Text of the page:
It was on the eve of her first month “birthday”, when I did some research on “baby blues” from which I figured all these feelings stemmed. But reading that these “blues” lessened after two weeks took the wind out of me. Why was I still feeling lousy weeks later? Enter the thought and acceptance of postpartum depression. I read a list of symptoms and found myself relating to many of them. But instead of feeling even more depressed about this revelation, I saw a crack of light in my dark tunnel. These feelings weren’t really me. The despair wasn’t real. And I wasn’t “crazy.”
Well six weeks have past and a few days ago, I felt a fog lift off of me. So much so that I didn’t realize how bad I felt until I started feeling better. Life seemed hopeful. I was able to relax and be more patience with myself, and the amazing bond with my little girl began to cement. I still have my sad times, and so I have opened up to my family and doctor about my feelings. Knowing that those dark emotions are not real has been freeing and I’m slowly starting to turn into the mother I always wanted to be. I know it will take time to get back to feeling 100%, but I am allowing myself the freedom to not be perfect and embrace all aspects of my feelings.
Being a mom is the most wonderful gift I have ever been given. But being a perfect mom is now off the table. Instead, being the best mom I can be, with all my faults and strengths, has become my new goal. Postpartum depression is real and scary and should be taken seriously. What it is not, however, is any indication on your success as a parent. There should be no shame in acknowledging it whether you suffer from it yourself or see it in a friend. Looks like my little peanut has already taught me my first important parenting lesson: unconditional love goes both ways – as I love her no matter what, she too loves me no matter what…even if I haven’t showered in a bit! 🙂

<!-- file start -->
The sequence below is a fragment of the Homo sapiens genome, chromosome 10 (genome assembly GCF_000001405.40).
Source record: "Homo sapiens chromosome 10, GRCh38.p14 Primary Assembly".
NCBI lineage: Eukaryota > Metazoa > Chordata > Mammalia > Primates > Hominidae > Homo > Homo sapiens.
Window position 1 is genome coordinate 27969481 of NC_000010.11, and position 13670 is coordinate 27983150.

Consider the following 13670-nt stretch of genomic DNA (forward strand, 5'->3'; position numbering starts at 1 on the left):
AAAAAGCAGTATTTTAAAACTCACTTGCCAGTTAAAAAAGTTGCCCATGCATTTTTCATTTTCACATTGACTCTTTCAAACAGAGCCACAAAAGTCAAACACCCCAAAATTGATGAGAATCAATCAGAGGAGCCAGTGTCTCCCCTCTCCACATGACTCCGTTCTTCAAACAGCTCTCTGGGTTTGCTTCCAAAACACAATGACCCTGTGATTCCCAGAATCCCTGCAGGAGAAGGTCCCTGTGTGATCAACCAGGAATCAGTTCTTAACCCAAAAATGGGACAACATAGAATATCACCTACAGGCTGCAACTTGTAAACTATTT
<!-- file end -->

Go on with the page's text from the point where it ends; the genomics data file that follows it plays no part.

In the sewing world, I am going to slowly start getting back into the swing of things over the next few weeks. While I am not giving myself a specific date to be “better” by, I am letting myself follow my creative mood. I am not quite sure where this mood will take me, but I know it will be a fun ride!
So, my friends, it feels great to be back sharing with all of you!
Here’s to accepting ourselves in whatever state we are in!
Well, I am, and have been, in early labor for days.
Not enough to be admitted into the hospital, but enough where I am definitely feeling uncomfortable! To cheer myself up and stay focused, I have had a wonderful afternoon looking though my vintage cookbooks, watching old movies, and planning new sewing projects…although I know that latter is very optimistic! 🙂
So in the spirit of looking through some oldies but goodies, I thought I would share some of my favorite blog posts from the past few years. If they are new to you, I hope you enjoy them, and if they have been ones you have seen before, maybe some little part of them will re-inspire you!
Click on each title above the image to be taken to each specific post!
This blouse is such a quick and easy way to take an extra yard of fabric and turn it into something special! Add some pizzaz with different fabrics, contrasting colors, and trims!! The possibilities are endless!
What you will need:
1 yard of fabric*
12″ of 1/2″ wide elastic
* To create a larger size, simply create a larger square – 40″ x 40″, 42″ x 42″, etc
This pattern can be created by simply measuring and cutting the actual fabric, however the pictures below are shown on a large piece of craft paper.
Fold a 36″ by 36″ piece of fabric (or paper) into a triangle.
Mark the neck between the two end points.
Measure 13-15″ from center of neck towards one point. Mark this point. The length will be the sleeve, so make it as long or as short as you would like. Then cut off the triangle. Repeat with the other side.